Traveling to a new country for the first time can be daunting. And traveling to a country with a culture, tradition, food and climate totally different from your own can be a sensory adventure. I recently got an opportunity to interview professor Elizabeth Cole, who had travelled from the United States to India for the first time.
On a beautiful December evening, we settled on a couch in a Marriott hotel in Mumbai. After a quick exchange of hellos, we glanced at the ceiling-to-floor glass window. An elaborate Indian wedding was taking place on the grassy lawns of the hotel outside. Marigolds, hennaed women in lehngas, chairs covered in white cloth and men in sherwanis filled the lawn. “I've always been very interested in India,” professor Cole said.
Professor Elizabeth Cole is the Interim Dean of the College of Literature, Sciences, and the Arts (LSA) at the University of Michigan. She is a professor in the departments of Women’s Studies and Psychology. She also has a faculty appointment in the Department of Afroamerican and African Studies. Professor Cole's research interests include the application of intersectionality theory to research in psychology, women’s activism, and diverse women’s perceptions of body image and sexuality.
Deepak: Welcome to Mumbai, Dr. Cole!
Elizabeth Cole: Thank you!
D: When I moved to the U.S. from India for the first time, I went for a walk soon after arriving. The first question that came to my mind was, “Where is everybody?” The streets were so empty. What are some of your first impressions of India so far?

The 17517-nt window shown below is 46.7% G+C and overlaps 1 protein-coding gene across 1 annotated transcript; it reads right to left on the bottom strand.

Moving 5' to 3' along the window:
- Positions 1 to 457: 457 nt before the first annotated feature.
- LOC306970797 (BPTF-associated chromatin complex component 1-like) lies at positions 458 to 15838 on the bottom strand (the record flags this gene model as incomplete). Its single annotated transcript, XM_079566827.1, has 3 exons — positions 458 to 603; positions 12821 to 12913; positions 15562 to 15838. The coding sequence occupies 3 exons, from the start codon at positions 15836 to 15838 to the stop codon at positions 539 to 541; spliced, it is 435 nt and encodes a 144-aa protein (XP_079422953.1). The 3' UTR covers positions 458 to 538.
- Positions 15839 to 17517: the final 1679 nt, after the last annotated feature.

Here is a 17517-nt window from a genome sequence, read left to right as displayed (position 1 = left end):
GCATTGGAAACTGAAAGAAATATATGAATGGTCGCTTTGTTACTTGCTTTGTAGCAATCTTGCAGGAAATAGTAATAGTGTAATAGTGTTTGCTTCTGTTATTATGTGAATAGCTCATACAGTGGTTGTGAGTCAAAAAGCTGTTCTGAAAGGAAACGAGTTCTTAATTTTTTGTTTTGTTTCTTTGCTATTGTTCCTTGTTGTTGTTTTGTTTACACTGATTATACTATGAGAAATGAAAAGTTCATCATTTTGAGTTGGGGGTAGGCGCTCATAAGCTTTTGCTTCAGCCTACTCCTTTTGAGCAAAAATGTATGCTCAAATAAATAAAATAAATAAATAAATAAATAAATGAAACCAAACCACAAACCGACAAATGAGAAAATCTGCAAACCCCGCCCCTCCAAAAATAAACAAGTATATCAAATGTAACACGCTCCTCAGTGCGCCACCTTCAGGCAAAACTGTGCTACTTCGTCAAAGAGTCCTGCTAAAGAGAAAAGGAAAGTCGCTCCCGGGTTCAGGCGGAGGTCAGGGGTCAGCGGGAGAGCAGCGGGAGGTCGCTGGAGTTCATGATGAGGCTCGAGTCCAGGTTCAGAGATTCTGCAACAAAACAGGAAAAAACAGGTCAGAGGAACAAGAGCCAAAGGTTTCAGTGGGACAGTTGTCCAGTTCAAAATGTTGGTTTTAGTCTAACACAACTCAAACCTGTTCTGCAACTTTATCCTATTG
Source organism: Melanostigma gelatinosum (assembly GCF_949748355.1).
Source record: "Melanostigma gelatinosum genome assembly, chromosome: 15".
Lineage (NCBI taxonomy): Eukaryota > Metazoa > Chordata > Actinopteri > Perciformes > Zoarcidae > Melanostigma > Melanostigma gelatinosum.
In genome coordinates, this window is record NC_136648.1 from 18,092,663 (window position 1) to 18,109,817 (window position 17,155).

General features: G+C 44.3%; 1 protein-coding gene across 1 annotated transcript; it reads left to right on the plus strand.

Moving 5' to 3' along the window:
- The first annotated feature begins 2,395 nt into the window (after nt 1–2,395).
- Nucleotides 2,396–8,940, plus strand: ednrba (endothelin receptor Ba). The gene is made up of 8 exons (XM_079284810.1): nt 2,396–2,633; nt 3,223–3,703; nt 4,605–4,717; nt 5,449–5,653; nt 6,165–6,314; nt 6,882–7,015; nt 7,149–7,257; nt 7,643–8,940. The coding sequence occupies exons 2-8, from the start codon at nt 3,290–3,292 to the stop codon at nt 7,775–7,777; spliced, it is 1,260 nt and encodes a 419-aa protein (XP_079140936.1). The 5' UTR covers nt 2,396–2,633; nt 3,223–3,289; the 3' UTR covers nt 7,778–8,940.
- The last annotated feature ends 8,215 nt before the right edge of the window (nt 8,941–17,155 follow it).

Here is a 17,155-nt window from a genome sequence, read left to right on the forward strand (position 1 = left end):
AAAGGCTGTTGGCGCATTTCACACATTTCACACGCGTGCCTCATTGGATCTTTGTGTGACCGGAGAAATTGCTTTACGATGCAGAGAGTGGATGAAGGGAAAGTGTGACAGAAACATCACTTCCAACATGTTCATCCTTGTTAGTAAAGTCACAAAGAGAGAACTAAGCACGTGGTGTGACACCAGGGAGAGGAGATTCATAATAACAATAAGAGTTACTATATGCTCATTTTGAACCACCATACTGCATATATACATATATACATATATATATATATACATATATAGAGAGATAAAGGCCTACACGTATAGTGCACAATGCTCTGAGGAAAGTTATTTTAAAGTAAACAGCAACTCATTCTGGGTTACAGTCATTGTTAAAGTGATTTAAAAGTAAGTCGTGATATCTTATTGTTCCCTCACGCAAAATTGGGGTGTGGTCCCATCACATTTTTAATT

EC: My visceral impression was the intensity and pace of this place. They say that the first thing people usually notice in India is traffic and I think my sense of the intensity and the pace is not unrelated to the traffic. People are out in the streets even when we were returning late from dinner. There's just a lot of life being lived outside and it felt like a high-energy place. I wonder if some of that is also related to the demographics here. So many people are so young compared to the U.S.
D: You mentioned that prior to traveling to India you had read a number of works of fiction set here, including the works of Rushdie, Amitav Ghosh, and Rohinton Mistry’s “A Fine Balance.” Have you read any fiction set in the colonial era? Traveling around Mumbai, did you see any remnants from that time?
EC: Yes. We were visiting alumni, some of whom hosted me in the clubs they belong to. It was kind of surprising and interesting how you could see the colonial vestiges in the architecture of these clubs. It was a wonderful opportunity to visit these elegant places and I’m so grateful to the alums who offered us such hospitality.
D: People can have preconceived notions about a place, but they can be surprised when they actually see that place in person. Is there anything you have seen or experienced in India so far that you weren’t expecting?